LOS ALAMOS – During the time of the Manhattan Project, planes dropped incendiary devices that drifted into the canyons around the Pajarito Plateau while researchers practiced photographic techniques that would help them get an accurate visual record of the first explosion of an atomic bomb.
One worker retrieved a parachute that had been attached to one of those devices and sent the white silk off to his fiancée. You can see the wedding dress Eleanor Bartlett made from that parachute if you head over to the grand re-opening today of the Los Alamos History Museum.
The museum has been closed since November 2015, when all the exhibits were moved out, and construction on improvements started in February, according to Heather McClenahan, executive director of the Los Alamos Historical Society. The museum got updated plumbing, electrical and climate control systems, a new entryway and other measures to improve ADA compliance through the $2 million project.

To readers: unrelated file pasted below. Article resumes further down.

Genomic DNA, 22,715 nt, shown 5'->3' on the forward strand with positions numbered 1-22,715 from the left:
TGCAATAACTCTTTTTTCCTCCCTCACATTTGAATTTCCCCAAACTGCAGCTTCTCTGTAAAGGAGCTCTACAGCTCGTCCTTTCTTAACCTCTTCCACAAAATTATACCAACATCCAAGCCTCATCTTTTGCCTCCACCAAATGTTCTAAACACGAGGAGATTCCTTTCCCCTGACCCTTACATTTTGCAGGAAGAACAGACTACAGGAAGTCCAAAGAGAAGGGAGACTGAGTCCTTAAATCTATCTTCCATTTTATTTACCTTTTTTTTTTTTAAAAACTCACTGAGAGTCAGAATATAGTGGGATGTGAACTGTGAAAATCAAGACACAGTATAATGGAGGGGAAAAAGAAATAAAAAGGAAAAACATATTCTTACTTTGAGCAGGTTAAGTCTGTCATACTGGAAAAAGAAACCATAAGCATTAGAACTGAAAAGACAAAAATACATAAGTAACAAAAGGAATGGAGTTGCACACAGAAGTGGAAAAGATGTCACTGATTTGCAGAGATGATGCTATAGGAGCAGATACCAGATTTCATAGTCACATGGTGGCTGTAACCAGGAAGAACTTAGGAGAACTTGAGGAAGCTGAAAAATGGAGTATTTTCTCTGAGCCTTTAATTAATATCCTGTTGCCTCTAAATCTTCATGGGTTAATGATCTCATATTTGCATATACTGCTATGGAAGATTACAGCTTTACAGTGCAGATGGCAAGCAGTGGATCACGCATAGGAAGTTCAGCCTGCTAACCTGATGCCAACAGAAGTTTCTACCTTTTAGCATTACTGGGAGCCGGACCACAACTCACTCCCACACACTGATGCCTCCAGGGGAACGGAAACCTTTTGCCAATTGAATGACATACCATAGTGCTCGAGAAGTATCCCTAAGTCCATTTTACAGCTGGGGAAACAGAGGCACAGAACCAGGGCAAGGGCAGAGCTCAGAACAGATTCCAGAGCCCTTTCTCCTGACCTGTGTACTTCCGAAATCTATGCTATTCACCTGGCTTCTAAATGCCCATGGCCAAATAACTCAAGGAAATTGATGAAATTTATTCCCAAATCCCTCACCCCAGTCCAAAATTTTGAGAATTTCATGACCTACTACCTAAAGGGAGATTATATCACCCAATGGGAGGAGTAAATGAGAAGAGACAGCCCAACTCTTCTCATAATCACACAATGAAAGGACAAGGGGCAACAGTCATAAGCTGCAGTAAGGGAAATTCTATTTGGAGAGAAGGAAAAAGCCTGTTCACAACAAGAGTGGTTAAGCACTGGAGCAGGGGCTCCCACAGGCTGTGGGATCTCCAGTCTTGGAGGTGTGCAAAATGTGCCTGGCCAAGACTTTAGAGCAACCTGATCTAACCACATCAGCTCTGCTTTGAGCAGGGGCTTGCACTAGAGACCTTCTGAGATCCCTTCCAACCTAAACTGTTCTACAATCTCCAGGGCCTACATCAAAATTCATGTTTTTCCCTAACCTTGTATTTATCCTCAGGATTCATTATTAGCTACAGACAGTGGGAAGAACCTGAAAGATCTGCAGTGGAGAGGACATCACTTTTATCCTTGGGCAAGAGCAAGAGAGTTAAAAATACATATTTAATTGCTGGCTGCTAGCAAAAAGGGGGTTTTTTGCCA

It also is re-opening with all brand-new exhibits in its 2,400 square feet, along with an additional building, the Hans Bethe House, whose 1,400 square feet will open to the public for the first time with exhibits concentrating on the Cold War and the Los Alamos contribution to arms control efforts.